Welcome to our synthetic division calculator! It helps you perform the synthetic division of polynomials while showing all the intermediate steps at the same time!

Have you ever wondered what synthetic division is? Do you need to learn how to do synthetic division? We teach you everything you need to know about dividing polynomials using synthetic division, provide examples of synthetic division with steps, and explain how to use synthetic division to find zeros.

As a bonus, we show you how to deal with non-monic and quadratic divisors!

Synthetic division of polynomials - definition

Before we can explain how to divide polynomials using synthetic division, let's refresh a few basic notions:

What are polynomials?

A polynomial is an expression involving a sum of non-negative integer powers of at least one variable, each multiplied by real (or complex) numbers, which we call coefficients.

A polynomial in one variable, x (a univariate polynomial), is given by

anxn + an-1xn-1 + ... + a1x + a0,

where an, an-1,..., a1, a0 are the coefficients. We call the individual terms of the form akxk monomials. The leading coefficient of this polynomial is the coefficient of the term with the highest power of x, i.e., the coefficient an, provided that an ≠ 0. We say a polynomial is monic if its leading coefficient is equal to one: an = 1.

The degree of a polynomial is the value of the greatest exponent present in the polynomial with a non-zero coefficient. The polynomial written above has degree n, provided that an ≠ 0. Constant non-null polynomials have degree zero. A null polynomial has its degree left undefined or, sometimes, defined as -∞ (negative infinity). We usually denote the degree of a polynomial with deg.

Polynomial division

The division of polynomials is analogous to dividing integers with remainder, which you've most probably encountered in arithmetic. Let P(x) and D(x) be two polynomials. If D(x) is non-zero, then there exist two polynomials, Q(x) and R(x), which satisfy:

P(x) = D(x) ⋅ Q(x) + R(x)

and deg(R) < deg(D). Moreover, Q(x) and R(x) are unique, i.e., there's no other pair of polynomials that satisfy these two conditions.

The terms we use in polynomial division are analogous to those in arithmetic: P(x) is called the dividend, D(x) is the divisor, Q(x) is a quotient, and R(x) is the remainder.

Note that:

  • R(x) = 0 if, and only if, P(x) has D(x) as a factor; and
  • If deg(P) < deg(Q), then D(x) = 0 and P(x) = R(x).

The standard way of calculating the quotient and remainder, given a dividend and divisor, is via the algorithm called the polynomial long division.

What is the synthetic division of polynomials?

Synthetic division is a shortcut way of dividing polynomials. It gives the same results as the polynomial long division but is much faster as it involves only the coefficients of the dividend and divisor, on which we perform basic arithmetic operations. As a result, we obtain the coefficients of the quotient and the remainder.

At a first look, you may find synthetic division a bit complicated, but rest assured: once you get the hang of it, you'll never look back!

Synthetic division is most commonly used when dividing by linear monic polynomials x - b. Dividing by such polynomials is very important in the context of finding zeroes and factoring polynomials: to verify whether b is a root of a polynomial, we can synthetically divide this polynomial by x - b and check if the remainder is equal to zero. For details, check out the section below, where we discuss how to use synthetic division to find the zeros of a polynomial.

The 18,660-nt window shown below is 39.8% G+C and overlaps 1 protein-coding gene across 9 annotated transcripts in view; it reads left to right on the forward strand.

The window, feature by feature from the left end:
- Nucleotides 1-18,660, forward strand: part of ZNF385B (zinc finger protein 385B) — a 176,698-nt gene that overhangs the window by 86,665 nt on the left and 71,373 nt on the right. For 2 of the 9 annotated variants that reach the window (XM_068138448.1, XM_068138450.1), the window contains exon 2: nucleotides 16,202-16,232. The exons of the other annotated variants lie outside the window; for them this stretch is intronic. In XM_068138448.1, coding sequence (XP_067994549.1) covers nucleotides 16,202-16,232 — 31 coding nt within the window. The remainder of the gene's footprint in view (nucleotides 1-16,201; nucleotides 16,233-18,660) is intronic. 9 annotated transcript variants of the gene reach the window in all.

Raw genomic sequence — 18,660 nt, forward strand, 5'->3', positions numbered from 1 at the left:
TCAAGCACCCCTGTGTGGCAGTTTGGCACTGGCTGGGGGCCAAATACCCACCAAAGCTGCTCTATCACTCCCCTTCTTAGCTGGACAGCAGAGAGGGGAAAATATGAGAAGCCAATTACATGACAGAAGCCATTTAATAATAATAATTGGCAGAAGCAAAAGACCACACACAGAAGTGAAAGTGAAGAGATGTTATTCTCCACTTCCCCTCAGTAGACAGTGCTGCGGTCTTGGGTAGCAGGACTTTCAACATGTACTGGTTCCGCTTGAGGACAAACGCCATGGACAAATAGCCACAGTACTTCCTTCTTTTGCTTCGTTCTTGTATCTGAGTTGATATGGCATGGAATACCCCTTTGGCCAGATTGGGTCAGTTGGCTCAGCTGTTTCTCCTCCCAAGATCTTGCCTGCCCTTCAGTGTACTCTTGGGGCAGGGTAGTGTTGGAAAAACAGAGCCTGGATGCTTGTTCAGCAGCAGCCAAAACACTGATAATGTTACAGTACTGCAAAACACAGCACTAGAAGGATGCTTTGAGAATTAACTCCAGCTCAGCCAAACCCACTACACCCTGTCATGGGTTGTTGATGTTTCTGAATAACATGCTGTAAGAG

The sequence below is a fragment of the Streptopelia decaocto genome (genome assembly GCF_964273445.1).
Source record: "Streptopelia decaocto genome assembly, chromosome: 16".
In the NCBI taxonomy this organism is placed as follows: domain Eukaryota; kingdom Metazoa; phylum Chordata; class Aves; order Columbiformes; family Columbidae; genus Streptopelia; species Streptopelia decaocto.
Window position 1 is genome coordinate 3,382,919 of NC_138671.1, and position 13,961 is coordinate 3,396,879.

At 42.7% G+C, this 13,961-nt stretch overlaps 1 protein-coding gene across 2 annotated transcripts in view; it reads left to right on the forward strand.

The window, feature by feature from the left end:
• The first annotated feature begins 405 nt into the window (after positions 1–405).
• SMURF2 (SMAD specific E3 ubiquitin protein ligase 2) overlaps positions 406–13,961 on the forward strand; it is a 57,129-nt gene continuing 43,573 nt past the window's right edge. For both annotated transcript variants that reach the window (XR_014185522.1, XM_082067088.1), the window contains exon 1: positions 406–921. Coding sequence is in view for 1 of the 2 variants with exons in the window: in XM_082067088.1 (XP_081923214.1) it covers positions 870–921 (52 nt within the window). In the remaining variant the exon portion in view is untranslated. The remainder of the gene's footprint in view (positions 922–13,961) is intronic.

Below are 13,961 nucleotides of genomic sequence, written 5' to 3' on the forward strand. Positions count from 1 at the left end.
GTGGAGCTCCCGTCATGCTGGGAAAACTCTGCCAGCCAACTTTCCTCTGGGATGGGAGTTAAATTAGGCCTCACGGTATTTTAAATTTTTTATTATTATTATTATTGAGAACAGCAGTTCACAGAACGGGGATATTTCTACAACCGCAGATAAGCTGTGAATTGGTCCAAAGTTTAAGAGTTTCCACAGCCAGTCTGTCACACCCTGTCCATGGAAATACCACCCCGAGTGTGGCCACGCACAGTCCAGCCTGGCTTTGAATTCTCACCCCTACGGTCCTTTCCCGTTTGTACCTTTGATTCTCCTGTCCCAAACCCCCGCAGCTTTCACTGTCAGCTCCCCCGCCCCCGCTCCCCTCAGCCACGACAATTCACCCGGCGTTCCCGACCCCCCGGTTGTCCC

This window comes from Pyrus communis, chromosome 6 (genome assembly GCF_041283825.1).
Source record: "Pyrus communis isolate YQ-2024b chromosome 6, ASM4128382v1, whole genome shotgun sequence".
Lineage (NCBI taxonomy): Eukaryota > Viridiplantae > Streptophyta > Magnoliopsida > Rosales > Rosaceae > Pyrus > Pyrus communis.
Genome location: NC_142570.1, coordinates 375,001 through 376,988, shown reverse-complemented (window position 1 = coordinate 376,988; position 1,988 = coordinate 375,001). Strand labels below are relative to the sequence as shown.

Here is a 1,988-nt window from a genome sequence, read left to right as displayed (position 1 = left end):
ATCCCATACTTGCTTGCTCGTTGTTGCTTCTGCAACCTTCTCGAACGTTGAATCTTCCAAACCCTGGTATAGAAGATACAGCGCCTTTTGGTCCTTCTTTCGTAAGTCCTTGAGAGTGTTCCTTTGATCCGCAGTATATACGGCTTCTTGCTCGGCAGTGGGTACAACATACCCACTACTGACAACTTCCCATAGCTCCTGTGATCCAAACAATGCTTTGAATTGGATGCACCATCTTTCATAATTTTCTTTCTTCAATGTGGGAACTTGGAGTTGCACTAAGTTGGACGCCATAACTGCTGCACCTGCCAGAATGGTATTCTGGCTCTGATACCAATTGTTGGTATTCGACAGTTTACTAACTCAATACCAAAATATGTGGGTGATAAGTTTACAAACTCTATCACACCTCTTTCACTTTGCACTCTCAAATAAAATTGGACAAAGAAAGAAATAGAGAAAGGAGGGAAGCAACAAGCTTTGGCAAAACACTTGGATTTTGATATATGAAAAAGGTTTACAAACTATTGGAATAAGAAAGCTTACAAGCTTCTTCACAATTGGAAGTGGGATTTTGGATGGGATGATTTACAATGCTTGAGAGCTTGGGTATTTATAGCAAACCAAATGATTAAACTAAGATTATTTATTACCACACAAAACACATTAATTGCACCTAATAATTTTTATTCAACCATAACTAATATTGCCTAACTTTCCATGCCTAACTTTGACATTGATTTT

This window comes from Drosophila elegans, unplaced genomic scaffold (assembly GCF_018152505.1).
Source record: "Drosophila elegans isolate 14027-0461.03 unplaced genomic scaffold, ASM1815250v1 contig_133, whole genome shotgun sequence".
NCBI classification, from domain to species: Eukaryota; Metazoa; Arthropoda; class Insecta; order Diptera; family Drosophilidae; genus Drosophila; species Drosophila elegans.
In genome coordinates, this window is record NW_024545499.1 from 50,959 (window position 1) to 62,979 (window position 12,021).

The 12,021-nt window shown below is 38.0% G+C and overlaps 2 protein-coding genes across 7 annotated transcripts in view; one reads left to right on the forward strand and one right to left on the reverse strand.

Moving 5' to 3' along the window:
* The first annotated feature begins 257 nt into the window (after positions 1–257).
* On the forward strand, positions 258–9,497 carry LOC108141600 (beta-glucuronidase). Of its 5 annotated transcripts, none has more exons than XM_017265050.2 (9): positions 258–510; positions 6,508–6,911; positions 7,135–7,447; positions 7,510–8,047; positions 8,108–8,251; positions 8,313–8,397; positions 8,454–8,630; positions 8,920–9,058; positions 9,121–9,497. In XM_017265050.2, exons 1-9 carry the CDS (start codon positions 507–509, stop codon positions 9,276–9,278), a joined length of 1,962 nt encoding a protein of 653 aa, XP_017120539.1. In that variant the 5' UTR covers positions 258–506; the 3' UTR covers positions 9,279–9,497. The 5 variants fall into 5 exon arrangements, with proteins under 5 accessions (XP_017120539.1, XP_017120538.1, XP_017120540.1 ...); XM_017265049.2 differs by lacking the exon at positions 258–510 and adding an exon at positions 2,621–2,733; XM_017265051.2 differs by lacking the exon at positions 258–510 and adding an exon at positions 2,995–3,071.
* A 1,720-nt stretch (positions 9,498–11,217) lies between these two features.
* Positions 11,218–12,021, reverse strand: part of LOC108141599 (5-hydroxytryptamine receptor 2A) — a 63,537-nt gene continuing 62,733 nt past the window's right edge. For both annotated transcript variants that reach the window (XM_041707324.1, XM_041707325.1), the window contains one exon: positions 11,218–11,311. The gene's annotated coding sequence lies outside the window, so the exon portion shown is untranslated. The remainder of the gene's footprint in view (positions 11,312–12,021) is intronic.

Keep in mind that synthetic division works for any polynomial divisors: for non-monic polynomials as well as for polynomials of degrees higher than one. However, it becomes more and more complicated as the degree of the divisor grows. In this article, we'll discuss in detail some synthetic division examples of non-monic linear polynomials b1x + b0 and quadratic polynomials c2x2 + c1x + c0.

So, let's dive in and learn how to divide polynomials using synthetic division!

How to do synthetic division? Linear monic divisors

This section describes how to do synthetic division if the divisor is of the form x - b. For examples of synthetic division with divisors of a more complicated form, see the subsequent sections.

💡 It was Paolo Ruffini who described such division back in 1804. That's why you can sometimes encounter the term Ruffini's rule instead of synthetic division.

Since synthetic division is best explained with an example, we'll divide 3x3 - 8x - 9 by x - 2. Let's discuss in detail how to do synthetic division.

  1. Set up the synthetic division table. It consists of three rows:
  • In the first row, put the coefficients of the dividend in descending powers of x, inserting 0's for any missing powers. In our example, the x2 term is missing, so we add 0 between 3 and -8, i.e., between the coefficients of x3 and x.

  • In the second row and one column to the left, write b from the divisor x - b. In our case, b = 2. It is common to write the multiplication sign in front of b and to separate it from the coefficients with a vertical bar. This is because the role this number plays in synthetic division is different than that of the coefficients.

  • We leave the third row blank - we'll fill it up as we go.

2[3089]\small \quad \begin{array}{c} \\ \bold{\cdot 2} \\ \\ \end{array} \begin{bmatrix} 3& 0 &-8& -9\\ && & \\ && & \end{bmatrix}
  1. Drop the leading coefficient of the dividend to the bottom row.
2[30893]\small \quad \begin{array}{c} \\ \bold{\cdot 2} \\ \\ \end{array} \begin{bmatrix} 3& 0 &-8& -9\\ && & \\ \textcolor{green}{3} && & \end{bmatrix}